<In a speech after the 2009 protests, the country’s Supreme Leader Ayatollah Ali Khamenei called for the “Islamisation” of universities and criticised subjects like sociology, which he said were too western-influenced and had no place in the Iranian Islamic curriculum.

Since then, there have been many changes at universities, with courses cut and long-serving academic staff replaced with conservative loyalists.

Many see the new restrictions on female students as a continuation of this process.

In August 2012 Ayatollah Khamenei made another widely-discussed speech calling for Iranians to return to traditional values and to have more children.

It was an affront to many in a country which pioneered family planning and has won praise from around the world for its emphasis on the importance of providing families with access to contraception.

“People are more educated now and they are more concerned about the size of their families,” says Saeed Moidfar. “I doubt that the government plans will change anything.”

However, since the speech there have been reports of cutbacks in family planning programmes, and in sex education classes at universities.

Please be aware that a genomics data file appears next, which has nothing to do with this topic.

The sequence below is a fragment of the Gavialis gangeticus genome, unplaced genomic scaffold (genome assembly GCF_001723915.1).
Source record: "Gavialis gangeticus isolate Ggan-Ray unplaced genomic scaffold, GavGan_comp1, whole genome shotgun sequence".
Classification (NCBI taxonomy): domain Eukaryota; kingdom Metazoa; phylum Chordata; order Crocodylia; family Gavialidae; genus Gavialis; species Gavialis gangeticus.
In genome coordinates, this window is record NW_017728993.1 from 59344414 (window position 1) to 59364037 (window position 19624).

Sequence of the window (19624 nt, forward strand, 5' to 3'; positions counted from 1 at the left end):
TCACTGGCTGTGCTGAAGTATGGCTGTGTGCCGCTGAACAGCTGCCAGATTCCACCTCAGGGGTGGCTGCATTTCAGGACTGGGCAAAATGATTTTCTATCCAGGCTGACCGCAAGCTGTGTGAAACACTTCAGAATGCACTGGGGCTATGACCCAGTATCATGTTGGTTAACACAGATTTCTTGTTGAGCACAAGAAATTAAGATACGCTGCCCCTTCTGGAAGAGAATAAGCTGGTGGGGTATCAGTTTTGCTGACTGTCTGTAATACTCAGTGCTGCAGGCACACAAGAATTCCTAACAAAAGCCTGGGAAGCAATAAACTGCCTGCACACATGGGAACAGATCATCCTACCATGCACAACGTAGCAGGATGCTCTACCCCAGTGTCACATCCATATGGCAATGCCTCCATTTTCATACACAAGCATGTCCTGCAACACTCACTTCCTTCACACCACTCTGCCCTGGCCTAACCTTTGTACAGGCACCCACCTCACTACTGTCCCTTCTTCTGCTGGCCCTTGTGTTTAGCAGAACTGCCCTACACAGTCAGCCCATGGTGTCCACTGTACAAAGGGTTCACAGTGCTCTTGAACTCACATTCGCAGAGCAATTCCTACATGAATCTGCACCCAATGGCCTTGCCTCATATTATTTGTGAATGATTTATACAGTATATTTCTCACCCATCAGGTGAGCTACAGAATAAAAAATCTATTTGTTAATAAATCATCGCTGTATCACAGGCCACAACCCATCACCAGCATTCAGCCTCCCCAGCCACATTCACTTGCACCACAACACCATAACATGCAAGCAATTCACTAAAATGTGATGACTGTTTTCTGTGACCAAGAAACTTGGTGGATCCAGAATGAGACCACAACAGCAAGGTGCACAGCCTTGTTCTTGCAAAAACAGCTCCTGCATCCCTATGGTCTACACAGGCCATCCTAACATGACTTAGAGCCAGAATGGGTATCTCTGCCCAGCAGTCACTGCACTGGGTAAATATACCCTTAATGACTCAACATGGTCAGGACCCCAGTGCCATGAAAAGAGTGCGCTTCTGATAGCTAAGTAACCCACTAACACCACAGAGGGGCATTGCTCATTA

It is not yet clear exactly how many women students have been affected by the new rules on university entrance. But as the new academic year begins, at least some have had to completely rethink their career plans.

“From the age of 16 I knew I wanted to be a mechanical engineer, and I really worked hard for it,” says Noushin from Esfahan. “But although I got high marks in the National University entrance exam, I’ve ended up with a place to study art and design instead.”

Over the coming months campaigners will be watching closely to track the effects of the policy and to try to gauge the longer-term implications.>

Tags: educacao, liberdade, mulheres

Exibições: 58

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Muslim Terrorism Count

Thousands of Deadly Islamic Terror Attacks Since 9/11

Mission Overview

Most Western societies are based on Secular Democracy, which itself is based on the concept that the open marketplace of ideas leads to the optimum government. Whilst that model has been very successful, it has defects. The 4 Freedoms address 4 of the principal vulnerabilities, and gives corrections to them.